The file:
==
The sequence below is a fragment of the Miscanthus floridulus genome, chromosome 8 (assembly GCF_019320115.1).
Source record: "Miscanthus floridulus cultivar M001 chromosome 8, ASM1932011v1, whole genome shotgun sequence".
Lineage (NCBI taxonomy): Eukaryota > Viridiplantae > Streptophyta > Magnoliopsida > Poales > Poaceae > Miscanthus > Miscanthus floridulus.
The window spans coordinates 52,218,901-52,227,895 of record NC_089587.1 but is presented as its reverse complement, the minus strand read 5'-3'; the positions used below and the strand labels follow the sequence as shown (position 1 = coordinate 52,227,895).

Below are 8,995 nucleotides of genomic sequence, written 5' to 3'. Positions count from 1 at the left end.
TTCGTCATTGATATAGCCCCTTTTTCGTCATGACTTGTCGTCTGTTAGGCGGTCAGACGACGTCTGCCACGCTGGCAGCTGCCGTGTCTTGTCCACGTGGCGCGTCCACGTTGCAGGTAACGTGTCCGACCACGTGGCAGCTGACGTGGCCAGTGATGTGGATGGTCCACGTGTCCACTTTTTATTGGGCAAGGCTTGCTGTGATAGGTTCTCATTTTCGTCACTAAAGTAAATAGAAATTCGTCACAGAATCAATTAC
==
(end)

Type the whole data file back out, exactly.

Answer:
The sequence below is a fragment of the Miscanthus floridulus genome, chromosome 8 (assembly GCF_019320115.1).
Source record: "Miscanthus floridulus cultivar M001 chromosome 8, ASM1932011v1, whole genome shotgun sequence".
Lineage (NCBI taxonomy): Eukaryota > Viridiplantae > Streptophyta > Magnoliopsida > Poales > Poaceae > Miscanthus > Miscanthus floridulus.
The window spans coordinates 52,218,901-52,227,895 of record NC_089587.1 but is presented as its reverse complement, the minus strand read 5'-3'; the positions used below and the strand labels follow the sequence as shown (position 1 = coordinate 52,227,895).

Below are 8,995 nucleotides of genomic sequence, written 5' to 3'. Positions count from 1 at the left end.
TTCGTCATTGATATAGCCCCTTTTTCGTCATGACTTGTCGTCTGTTAGGCGGTCAGACGACGTCTGCCACGCTGGCAGCTGCCGTGTCTTGTCCACGTGGCGCGTCCACGTTGCAGGTAACGTGTCCGACCACGTGGCAGCTGACGTGGCCAGTGATGTGGATGGTCCACGTGTCCACTTTTTATTGGGCAAGGCTTGCTGTGATAGGTTCTCATTTTCGTCACTAAAGTAAATAGAAATTCGTCACAGAATCAATTAC